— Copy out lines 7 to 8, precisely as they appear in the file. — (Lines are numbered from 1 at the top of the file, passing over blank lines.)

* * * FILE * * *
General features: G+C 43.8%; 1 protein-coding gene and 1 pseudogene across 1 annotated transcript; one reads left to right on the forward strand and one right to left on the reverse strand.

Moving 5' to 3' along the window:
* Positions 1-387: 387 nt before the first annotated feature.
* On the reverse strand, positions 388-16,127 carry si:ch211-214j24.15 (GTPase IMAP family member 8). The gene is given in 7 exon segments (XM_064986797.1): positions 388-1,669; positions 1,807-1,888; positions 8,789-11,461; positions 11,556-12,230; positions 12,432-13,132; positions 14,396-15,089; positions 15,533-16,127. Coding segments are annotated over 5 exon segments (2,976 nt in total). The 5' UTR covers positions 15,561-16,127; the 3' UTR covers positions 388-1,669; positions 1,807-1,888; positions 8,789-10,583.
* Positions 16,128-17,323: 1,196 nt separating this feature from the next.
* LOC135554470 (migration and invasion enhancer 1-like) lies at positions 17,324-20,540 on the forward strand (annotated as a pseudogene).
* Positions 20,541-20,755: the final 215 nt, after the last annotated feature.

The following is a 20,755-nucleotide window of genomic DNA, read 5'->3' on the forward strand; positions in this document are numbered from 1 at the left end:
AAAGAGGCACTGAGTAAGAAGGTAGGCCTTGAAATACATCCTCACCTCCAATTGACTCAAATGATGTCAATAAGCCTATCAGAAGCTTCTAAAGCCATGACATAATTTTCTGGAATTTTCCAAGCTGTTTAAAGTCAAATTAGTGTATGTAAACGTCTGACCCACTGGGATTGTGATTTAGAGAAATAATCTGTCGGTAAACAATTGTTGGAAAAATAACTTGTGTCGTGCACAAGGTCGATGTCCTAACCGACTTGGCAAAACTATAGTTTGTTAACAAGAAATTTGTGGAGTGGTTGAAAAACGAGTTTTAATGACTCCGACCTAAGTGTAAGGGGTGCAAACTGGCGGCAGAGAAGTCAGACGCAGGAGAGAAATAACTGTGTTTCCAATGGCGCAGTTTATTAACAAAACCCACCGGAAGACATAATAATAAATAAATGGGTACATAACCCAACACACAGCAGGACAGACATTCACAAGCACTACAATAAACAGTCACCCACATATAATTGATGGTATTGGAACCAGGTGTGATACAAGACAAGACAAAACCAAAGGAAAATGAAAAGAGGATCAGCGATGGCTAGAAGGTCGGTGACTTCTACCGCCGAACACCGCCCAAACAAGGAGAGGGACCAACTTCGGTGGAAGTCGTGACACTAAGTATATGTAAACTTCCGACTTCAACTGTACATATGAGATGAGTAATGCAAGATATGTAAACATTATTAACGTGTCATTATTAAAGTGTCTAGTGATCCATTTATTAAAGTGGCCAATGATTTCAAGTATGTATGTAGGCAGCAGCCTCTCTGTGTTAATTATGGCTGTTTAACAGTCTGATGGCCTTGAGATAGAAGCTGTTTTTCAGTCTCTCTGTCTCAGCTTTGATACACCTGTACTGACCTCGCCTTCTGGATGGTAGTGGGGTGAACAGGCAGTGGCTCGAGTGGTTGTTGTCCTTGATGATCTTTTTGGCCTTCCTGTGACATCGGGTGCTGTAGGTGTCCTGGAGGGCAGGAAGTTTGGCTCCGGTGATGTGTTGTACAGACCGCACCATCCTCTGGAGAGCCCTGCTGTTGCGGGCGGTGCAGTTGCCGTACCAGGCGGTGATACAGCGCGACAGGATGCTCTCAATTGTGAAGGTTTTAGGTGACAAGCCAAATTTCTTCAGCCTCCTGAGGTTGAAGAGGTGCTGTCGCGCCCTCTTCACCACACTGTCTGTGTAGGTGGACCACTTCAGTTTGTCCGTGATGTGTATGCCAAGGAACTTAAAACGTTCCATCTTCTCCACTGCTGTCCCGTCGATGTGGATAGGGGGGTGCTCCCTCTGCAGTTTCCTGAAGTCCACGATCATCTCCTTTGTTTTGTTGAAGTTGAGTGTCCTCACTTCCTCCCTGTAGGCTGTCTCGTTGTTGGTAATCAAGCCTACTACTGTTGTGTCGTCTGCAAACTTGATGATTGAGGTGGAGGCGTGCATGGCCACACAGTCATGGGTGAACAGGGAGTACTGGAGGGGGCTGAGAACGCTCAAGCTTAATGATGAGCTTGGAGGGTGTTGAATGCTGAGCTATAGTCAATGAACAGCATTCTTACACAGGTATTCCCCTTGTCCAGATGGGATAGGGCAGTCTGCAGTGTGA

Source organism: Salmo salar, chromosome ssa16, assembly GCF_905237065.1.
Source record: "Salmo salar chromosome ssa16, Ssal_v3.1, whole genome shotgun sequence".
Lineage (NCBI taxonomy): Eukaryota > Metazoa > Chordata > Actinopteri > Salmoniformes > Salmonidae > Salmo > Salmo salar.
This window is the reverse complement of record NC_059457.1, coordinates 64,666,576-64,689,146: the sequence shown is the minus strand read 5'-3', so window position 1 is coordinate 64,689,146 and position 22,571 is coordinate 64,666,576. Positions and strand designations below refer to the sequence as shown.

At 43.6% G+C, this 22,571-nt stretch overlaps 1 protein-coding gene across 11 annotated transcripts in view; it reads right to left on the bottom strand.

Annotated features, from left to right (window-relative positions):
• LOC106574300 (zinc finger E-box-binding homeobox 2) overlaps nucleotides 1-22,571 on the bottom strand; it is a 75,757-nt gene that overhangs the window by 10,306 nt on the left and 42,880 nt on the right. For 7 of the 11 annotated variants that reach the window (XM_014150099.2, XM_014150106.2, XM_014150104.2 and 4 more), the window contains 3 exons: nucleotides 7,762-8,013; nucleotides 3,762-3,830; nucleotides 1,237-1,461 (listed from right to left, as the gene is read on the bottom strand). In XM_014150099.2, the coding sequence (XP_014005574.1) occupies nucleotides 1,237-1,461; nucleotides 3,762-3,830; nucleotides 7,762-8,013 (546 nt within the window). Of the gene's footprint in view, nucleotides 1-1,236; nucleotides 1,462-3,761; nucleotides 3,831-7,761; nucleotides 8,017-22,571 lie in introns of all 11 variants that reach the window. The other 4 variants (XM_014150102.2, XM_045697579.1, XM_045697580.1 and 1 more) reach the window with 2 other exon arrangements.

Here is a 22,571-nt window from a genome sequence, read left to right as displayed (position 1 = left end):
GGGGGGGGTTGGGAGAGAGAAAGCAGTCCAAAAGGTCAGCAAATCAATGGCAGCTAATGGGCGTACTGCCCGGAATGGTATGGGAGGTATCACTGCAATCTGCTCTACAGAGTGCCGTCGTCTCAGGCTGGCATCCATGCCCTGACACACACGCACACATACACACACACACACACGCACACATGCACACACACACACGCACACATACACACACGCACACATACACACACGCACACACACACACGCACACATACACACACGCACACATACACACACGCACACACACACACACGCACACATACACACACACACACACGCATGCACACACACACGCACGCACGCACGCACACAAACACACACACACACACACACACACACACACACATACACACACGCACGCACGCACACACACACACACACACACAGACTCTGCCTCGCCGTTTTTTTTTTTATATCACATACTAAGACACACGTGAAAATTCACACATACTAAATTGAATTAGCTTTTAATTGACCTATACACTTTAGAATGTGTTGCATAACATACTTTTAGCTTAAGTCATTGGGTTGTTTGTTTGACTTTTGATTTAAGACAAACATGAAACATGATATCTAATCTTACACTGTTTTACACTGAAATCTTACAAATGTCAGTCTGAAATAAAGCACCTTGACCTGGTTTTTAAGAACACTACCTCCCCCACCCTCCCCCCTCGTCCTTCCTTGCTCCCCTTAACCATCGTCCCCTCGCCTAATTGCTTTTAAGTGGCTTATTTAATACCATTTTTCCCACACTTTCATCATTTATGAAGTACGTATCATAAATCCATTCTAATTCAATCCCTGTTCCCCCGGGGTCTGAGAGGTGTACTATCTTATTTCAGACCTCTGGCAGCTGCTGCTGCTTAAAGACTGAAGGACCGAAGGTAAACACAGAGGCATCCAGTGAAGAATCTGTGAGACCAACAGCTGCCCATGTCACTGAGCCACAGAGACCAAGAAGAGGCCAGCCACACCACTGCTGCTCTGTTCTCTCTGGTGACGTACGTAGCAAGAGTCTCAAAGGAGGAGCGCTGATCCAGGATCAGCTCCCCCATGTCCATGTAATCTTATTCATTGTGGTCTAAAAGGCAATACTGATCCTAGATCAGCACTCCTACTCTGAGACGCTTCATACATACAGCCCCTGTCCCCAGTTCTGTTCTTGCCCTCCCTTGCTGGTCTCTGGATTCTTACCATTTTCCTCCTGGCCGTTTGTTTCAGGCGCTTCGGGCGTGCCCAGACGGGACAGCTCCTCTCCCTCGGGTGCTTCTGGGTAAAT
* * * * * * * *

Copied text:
* Positions 20,541-20,755: the final 215 nt, after the last annotated feature.

The following is a 20,755-nucleotide window of genomic DNA, read 5'->3' on the forward strand; positions in this document are numbered from 1 at the left end: